Ideally, New Zealand's third-highest Test wicket-taker would go out on his terms, a standing ovation and a final salute with the ball.
That day is fast approaching for Chris Martin, but the question nagging away is if he'll actually get the chance to receive the warm reception he deserves, or announce his retirement via a press release, do a few interviews then ride off into the sunset.
You rarely depart a chat with Martin without some kind of fascinating insight, and on this tour of South Africa he's doing plenty of thinking.
Firstly, will he be retained for Friday's second Test, then can he rediscover the magic to push for selection in the big home series against England in March, when Tim Southee should be available again.
He appears likely to be continue in Port Elizabeth, although Neil Wagner is challenging hard. If so, the scene of Martin's second Test in 2013 will be pivotal to his home summer.
"You've always got to look forward to how I want to exit the game which is playing a Test and walking off. You've got to earn that right and you've got to play well and get that opportunity to have that little bit of romance that you always crave," Martin said.
"But I don't think it's the be-all and end all. The next Test is part of a series and another opportunity to do well against the No 1 side in the world so everyone in this outfit is striving to get in that team and make the best of that situation. I don't think the challenge gets any better."
Martin, who turned 38 last month, watched New Zealand's previous three Tests in India and Sri Lanka as Southee, Trent Boult and Doug Bracewell became the dynamic Test trio.
They won a Test by 167 runs in Colombo and looked set to continue here until Southee's thumb injury.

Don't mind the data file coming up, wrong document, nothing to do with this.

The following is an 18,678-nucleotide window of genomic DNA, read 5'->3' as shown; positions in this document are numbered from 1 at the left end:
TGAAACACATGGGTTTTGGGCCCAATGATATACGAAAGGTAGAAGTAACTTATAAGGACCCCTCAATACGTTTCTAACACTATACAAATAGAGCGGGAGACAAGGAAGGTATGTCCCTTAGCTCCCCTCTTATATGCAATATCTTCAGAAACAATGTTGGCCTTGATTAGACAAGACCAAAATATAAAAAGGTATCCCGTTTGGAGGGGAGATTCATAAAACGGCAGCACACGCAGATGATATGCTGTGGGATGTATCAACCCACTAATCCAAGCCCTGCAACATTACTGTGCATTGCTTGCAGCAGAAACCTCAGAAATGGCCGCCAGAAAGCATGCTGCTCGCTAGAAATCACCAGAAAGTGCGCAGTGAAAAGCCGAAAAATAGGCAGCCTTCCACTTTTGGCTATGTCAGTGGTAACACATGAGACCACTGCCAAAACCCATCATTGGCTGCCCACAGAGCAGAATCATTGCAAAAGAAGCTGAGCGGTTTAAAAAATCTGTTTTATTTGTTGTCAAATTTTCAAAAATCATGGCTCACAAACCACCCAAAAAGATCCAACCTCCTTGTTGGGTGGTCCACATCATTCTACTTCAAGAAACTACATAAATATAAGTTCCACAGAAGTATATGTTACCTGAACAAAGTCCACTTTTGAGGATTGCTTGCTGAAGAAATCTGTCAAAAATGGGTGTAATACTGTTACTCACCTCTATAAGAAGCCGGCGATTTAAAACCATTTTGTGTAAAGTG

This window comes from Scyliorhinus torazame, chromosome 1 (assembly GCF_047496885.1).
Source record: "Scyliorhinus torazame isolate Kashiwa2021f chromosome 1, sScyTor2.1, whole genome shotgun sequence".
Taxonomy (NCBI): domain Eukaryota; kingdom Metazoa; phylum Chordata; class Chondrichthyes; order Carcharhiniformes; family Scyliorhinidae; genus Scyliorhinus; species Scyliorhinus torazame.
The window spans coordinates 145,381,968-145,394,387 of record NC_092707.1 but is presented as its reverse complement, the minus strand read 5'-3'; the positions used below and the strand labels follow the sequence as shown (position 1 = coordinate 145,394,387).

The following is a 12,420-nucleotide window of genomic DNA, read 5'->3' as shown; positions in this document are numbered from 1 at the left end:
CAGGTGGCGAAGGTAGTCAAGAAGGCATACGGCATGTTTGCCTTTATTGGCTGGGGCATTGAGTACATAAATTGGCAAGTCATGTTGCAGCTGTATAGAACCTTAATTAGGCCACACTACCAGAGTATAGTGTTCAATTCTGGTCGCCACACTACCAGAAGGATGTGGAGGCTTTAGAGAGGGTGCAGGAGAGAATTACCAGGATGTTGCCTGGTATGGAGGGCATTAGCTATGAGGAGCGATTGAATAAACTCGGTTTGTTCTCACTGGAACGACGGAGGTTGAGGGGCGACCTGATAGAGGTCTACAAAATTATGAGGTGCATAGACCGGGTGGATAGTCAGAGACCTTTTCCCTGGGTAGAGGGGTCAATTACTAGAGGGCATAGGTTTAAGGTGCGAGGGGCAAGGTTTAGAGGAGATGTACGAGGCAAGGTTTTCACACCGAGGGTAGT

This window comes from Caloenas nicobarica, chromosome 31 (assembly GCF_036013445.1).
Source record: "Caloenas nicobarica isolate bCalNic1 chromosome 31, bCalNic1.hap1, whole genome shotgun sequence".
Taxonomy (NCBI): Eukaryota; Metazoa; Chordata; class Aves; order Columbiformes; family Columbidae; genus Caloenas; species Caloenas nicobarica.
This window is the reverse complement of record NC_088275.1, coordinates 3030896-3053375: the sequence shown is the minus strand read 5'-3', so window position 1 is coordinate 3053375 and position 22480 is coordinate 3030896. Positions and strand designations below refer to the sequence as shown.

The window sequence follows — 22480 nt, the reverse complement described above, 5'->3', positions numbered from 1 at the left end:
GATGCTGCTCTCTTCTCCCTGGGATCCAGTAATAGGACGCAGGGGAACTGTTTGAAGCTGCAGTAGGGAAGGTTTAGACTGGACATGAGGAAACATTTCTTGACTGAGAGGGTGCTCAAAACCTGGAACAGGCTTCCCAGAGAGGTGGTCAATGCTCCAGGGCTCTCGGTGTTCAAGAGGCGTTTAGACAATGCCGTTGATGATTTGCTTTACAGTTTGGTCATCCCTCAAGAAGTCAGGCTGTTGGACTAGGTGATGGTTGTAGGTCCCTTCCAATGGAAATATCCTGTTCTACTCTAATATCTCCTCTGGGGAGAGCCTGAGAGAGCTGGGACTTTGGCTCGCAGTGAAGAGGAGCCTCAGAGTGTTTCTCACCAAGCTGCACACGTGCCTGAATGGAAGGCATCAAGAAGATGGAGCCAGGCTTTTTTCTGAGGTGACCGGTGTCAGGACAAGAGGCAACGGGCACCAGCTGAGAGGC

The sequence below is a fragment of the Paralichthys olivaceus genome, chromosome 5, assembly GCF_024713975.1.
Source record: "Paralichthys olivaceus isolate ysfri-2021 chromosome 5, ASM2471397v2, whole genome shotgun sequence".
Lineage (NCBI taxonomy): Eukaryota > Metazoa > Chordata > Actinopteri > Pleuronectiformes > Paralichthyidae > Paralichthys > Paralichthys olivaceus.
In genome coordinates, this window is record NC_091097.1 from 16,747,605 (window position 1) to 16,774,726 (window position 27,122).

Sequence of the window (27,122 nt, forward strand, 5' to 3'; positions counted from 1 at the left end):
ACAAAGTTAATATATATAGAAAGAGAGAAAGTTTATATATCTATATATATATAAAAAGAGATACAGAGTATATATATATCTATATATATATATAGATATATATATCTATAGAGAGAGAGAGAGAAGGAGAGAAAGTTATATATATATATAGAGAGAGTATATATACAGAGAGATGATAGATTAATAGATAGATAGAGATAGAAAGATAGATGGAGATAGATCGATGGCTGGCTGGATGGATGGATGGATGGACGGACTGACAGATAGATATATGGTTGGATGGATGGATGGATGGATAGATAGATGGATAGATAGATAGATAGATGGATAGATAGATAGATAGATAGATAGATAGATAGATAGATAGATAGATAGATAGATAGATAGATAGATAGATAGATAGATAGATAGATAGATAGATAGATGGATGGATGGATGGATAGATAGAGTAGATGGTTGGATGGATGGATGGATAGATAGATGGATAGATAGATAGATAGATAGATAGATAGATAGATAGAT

Martin was a key sideline mentor, alongside bowling coach Shane Bond who's six months younger. He described himself as a "security blanket" for the team, offering experience and being a ready made replacement if anyone fell over.
So he got the call-up again, but felt rusty on the first day in Cape Town on the back of very little Plunket Shield bowling thanks to the Sri Lanka tour. He warmed to his task on day two and his figures were a respectable 3-63 in South Africa's only innings, of 347-8 declared.
"I'm definitely getting there. Overall this is probably my hardest season to deal with in a lot of ways with the lack of cricket. When you get given the opportunity and you're not fully in cricket, even though you're 38 there's still an anxiety there to perform well and it definitely took me an afternoon or so to get back into the rhythm of Test cricket and figure out it's not an insular game it's about what you're giving to the opposition. Once I got into that I started competing a bit more, I started to relax and enjoy myself."
Even if it wasn't in Martin's familiar role with the new ball.
He was first change behind Boult and Bracewell, then again when the second new ball was unwrapped, it wasn't thrown to Martin. He was relaxed about the change, that Boult and Bracewell offered an inswing and outswing combination and he was happy as the experienced foil.
"It's a bit of a different way for me to bowl because obviously I'm 38 and not putting it past the nose as often as I'd like. The role that I performed in that game was not overly aggressive but definitely putting the balls in the right areas and trying to take poles that way."
South Africa have been favourite opponents of Martin's since he debuted in Bloemfontein in 2000. In 14 Tests against the Proteas he has 55 wickets at 26.72, and captain Graeme Smith (eight times) and Jacques Kallis (six) are his most-dismissed batsmen. His overall numbers from 71 Tests are 233 wickets at 33.81, third behind Richard Hadlee and Daniel Vettori.
Martin's itching for another crack at the South Africans this Friday.
"Certain styles of bowling suit certain types of players and a lot of these guys are front foot press type guys and with me bringing the ball back into the stumps they feel they have to play me a lot more. There's a lot of ways to get into a guy's head and I suppose by getting him out enough times that's the way to do it properly.
"Over the years there's been a certain amount of respect shown to the way that I operate out in the middle. I don't think I lifted another level, I just think I've got that confidence against these guys."